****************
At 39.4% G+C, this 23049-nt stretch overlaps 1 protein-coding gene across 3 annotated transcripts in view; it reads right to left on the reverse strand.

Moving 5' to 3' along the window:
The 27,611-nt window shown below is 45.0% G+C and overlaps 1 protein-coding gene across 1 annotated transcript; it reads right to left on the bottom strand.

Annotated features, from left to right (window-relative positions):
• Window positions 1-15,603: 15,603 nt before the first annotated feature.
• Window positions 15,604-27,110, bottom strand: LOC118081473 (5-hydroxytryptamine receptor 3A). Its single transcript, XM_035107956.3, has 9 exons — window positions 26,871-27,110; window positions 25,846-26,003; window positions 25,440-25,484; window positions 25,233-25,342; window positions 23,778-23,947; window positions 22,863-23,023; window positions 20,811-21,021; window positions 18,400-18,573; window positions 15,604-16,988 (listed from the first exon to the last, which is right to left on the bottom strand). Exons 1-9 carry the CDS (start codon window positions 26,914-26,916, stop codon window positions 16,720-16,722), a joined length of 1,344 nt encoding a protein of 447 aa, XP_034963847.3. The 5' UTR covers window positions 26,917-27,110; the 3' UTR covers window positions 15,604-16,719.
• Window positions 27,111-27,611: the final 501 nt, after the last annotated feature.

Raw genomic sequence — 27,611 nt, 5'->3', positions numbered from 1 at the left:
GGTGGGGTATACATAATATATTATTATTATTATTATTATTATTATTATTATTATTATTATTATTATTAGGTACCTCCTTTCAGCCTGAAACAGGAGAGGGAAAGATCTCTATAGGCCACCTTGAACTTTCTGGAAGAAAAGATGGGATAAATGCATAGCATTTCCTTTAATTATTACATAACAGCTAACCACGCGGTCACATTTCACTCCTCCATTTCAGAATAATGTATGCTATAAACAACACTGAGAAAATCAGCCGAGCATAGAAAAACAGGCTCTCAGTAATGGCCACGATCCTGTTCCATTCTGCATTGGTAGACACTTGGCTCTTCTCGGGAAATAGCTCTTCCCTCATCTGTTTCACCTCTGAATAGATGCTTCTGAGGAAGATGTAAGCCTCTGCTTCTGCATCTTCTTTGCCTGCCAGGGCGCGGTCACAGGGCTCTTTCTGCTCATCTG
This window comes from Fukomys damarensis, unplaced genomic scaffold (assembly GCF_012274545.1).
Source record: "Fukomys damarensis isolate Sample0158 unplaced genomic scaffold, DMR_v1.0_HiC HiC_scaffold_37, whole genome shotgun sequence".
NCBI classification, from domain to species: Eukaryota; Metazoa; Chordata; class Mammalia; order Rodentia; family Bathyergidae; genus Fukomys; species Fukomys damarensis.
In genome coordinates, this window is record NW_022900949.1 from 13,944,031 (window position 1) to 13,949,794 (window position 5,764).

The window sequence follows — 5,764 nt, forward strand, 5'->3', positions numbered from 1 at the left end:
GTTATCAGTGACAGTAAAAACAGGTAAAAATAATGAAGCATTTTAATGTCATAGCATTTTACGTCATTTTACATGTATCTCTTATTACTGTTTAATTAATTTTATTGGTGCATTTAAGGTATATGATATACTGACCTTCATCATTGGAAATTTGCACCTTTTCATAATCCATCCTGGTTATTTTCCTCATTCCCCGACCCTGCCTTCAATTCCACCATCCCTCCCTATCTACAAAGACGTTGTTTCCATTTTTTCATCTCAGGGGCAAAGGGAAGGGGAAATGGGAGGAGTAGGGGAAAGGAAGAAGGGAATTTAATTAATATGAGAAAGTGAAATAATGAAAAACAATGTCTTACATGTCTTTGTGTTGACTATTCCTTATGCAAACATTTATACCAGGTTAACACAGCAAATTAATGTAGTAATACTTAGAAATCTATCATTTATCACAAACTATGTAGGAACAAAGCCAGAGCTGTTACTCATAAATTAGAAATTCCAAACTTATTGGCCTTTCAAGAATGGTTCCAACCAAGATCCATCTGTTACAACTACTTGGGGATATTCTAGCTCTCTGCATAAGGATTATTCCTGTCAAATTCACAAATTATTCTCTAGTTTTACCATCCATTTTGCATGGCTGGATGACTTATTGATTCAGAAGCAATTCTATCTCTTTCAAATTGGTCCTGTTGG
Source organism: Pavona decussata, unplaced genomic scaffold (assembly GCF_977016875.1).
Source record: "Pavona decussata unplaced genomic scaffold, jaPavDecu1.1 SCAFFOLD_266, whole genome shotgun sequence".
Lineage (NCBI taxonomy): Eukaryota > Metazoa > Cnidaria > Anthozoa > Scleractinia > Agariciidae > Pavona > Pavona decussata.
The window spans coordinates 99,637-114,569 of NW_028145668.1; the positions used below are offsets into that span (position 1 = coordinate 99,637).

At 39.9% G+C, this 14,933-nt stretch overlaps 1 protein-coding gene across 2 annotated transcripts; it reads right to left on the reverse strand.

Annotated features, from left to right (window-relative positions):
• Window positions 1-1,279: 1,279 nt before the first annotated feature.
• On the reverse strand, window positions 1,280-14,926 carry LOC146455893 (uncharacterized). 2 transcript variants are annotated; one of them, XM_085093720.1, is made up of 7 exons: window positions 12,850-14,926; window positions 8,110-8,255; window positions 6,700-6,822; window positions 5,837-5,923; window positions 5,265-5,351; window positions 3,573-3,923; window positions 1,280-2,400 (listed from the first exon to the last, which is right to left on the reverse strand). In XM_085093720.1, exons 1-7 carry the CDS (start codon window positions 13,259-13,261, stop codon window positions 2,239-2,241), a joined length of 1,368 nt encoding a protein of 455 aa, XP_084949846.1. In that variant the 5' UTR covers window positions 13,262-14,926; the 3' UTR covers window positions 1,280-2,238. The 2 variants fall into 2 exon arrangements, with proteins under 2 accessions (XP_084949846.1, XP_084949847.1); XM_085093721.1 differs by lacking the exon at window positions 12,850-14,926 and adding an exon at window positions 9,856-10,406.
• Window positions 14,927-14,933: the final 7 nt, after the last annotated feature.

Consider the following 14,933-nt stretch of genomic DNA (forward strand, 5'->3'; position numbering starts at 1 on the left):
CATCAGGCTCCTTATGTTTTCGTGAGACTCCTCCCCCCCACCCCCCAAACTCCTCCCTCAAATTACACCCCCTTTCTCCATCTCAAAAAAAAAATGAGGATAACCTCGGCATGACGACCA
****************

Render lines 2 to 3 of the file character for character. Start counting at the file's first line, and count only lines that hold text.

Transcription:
Moving 5' to 3' along the window:
The 27,611-nt window shown below is 45.0% G+C and overlaps 1 protein-coding gene across 1 annotated transcript; it reads right to left on the bottom strand.